With the tech sector registering significant returns amid the coronavirus pandemic, the industry’s executives are also ranking high in compensation. Despite most executives earning significant perks, some notable names have recorded a drop over the period.
According to data gathered and calculated by Finbold, the CEO bonus at the ten top tech companies surged 400% on average during the pandemic between 2020 and 2021. Tan Hock Eng from Broadcom (NASDAQ: AVGO) was the highest gainer by 1,586%, from $3.6 million to $60.7 million. Oracle’s (NYSE: ORCL) Safra Ada Catz ranked the second- highest, with her compensation growing 999%.
Intel’s (NASDAQ: INTC) CEO ranks third with gains of 713.64% from $22 million to $179 million, followed by Apple’s (NASDAQ: AAPL) Tim Cook, who recorded a bonus surge of 571.63% from $14.7 million to $98.7 million. Amazon’s (NASDAQ: AMZN) Andy Jassy caps the top five category with gains of 491.9%, from $35.8 million to $211.9 million.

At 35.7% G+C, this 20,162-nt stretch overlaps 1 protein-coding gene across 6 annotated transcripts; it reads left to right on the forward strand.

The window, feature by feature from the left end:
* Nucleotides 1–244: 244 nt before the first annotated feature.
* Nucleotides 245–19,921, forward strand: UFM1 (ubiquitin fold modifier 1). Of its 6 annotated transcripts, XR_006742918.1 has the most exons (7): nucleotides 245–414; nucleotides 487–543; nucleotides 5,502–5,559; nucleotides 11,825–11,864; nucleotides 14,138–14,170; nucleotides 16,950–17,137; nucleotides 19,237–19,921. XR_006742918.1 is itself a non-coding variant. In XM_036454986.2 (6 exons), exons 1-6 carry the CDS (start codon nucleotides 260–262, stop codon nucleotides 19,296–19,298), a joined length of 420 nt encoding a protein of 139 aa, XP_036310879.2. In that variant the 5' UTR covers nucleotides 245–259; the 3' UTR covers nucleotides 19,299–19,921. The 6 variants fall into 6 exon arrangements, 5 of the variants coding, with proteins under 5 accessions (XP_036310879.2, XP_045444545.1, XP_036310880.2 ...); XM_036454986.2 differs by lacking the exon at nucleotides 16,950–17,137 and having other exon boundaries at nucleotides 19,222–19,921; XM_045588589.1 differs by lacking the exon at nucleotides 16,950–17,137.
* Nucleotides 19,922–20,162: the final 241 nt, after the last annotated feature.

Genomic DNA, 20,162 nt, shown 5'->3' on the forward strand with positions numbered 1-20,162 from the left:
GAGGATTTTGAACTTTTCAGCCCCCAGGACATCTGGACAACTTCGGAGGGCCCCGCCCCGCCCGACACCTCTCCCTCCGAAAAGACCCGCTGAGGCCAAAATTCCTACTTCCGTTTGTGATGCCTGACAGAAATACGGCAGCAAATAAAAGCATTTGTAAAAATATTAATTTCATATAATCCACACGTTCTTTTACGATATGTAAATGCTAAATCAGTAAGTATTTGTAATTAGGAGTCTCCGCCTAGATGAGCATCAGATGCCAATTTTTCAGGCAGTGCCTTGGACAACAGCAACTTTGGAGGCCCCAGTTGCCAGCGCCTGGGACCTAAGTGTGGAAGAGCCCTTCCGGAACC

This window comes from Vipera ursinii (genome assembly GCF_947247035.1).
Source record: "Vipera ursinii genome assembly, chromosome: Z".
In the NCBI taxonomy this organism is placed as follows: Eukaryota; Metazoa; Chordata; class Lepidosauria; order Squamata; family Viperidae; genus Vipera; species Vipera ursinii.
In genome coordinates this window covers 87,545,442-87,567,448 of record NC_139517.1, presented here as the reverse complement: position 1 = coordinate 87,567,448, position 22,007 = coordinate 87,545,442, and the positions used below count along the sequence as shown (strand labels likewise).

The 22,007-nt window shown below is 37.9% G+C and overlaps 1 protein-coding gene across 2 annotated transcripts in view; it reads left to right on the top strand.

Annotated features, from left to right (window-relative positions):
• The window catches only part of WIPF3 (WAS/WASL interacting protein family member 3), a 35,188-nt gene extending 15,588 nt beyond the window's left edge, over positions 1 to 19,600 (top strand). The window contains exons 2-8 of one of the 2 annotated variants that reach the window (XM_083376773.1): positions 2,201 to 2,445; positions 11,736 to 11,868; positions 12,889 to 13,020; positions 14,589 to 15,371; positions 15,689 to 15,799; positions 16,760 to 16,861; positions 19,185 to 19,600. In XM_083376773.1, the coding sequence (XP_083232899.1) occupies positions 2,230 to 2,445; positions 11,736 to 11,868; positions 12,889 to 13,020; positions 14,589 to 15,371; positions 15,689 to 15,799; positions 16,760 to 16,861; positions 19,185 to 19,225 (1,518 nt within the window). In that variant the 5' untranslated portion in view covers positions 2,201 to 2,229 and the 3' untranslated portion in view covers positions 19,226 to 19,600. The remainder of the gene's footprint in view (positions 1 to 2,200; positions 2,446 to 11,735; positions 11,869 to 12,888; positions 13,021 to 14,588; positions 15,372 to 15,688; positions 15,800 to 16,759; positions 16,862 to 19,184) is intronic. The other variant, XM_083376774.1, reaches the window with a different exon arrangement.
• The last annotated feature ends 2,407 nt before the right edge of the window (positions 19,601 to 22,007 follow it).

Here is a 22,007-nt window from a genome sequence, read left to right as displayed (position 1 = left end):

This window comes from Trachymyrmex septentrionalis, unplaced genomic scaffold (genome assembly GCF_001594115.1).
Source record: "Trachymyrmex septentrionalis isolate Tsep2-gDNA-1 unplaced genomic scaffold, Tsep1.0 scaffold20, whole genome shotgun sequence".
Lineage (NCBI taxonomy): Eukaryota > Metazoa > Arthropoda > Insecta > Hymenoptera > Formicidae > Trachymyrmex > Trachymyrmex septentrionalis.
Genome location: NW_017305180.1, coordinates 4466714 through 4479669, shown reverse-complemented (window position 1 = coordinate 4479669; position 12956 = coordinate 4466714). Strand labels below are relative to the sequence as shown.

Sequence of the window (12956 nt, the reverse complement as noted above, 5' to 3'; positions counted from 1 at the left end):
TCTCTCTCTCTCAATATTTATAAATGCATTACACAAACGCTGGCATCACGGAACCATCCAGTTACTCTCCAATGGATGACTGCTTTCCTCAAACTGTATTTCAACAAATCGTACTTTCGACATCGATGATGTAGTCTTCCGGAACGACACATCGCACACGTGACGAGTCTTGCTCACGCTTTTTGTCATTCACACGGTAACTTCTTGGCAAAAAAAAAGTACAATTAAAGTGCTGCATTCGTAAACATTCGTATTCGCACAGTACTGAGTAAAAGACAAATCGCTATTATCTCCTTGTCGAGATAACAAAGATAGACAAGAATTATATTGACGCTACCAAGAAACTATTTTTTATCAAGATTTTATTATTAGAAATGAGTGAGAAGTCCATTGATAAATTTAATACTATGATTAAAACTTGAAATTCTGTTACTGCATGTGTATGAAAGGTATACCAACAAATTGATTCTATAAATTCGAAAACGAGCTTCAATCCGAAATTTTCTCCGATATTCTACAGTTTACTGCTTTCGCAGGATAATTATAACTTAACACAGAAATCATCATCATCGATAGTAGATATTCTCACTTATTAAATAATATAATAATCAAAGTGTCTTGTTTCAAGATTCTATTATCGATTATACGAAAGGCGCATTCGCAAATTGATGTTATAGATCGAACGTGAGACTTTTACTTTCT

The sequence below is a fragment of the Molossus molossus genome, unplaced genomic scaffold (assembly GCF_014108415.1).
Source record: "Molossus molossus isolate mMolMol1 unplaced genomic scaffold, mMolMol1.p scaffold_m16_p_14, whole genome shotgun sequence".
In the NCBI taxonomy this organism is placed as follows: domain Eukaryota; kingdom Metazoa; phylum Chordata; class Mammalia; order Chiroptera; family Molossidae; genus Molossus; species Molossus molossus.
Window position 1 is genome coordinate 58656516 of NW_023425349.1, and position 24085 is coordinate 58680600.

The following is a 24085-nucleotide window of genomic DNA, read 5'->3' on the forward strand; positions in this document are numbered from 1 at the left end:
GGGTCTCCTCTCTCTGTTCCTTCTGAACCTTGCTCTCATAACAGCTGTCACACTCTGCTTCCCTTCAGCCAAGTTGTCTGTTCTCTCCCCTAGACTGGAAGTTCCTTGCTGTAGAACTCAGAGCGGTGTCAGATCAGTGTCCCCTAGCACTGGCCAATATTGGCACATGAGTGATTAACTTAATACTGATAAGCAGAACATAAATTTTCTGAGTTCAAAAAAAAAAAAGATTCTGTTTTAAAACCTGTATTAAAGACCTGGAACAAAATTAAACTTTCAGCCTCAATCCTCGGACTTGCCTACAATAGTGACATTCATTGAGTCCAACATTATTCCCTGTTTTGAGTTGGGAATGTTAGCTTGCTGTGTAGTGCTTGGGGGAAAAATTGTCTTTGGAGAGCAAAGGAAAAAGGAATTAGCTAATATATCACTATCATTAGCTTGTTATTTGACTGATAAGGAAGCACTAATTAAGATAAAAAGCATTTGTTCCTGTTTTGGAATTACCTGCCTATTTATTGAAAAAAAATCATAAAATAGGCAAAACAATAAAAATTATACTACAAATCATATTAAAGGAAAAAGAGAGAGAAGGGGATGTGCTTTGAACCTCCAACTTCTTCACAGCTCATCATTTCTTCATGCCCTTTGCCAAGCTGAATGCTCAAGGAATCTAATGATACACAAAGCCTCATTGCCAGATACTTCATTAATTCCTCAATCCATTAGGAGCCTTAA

Other executives who earned significant perks include Nvidia’s (NASDAQ: NVDA), Jensen Huang (52.17%), Cisco’s (NASDAQ: CSCO) Chuck Robbins (9.48%), and Meta’s (NASDAQ: FB) Mark Zuckerberg (5.93%). Elsewhere, Netflix (NASDAQ: NFLX) CEO Reed Hastings recorded a drop in his compensation by 19.68%, from $43.2 million to $34.7 million. Sundar Pichai from Alphabet (NASDAQ: GOOGL) also recorded a drop of 14%.
Overall, the combined compensation of the selected executives for 2021 was $721.13 million, a 210.88% growth from the 2020’s figure of $231.96 million.
Executive compensated based on value
The report partly explains why the executive has managed to get significant allocations despite the economy suffering the impact of the pandemic. According to the research report:
“Although the increase in bonuses might be a direct impact of the tech sector’s performance in the last two years, the standard justification for allocating high perks is to retain talent amid the pandemic. Some executives are known to create corporate value, and their parent organization has resorted to compensating them with whatever it takes.”
Given that most executives are compensated based on the value they bring to their parent companies, critics argue that the amount should be cut. A company like Apple has faced a shareholder revolt over the compensation package.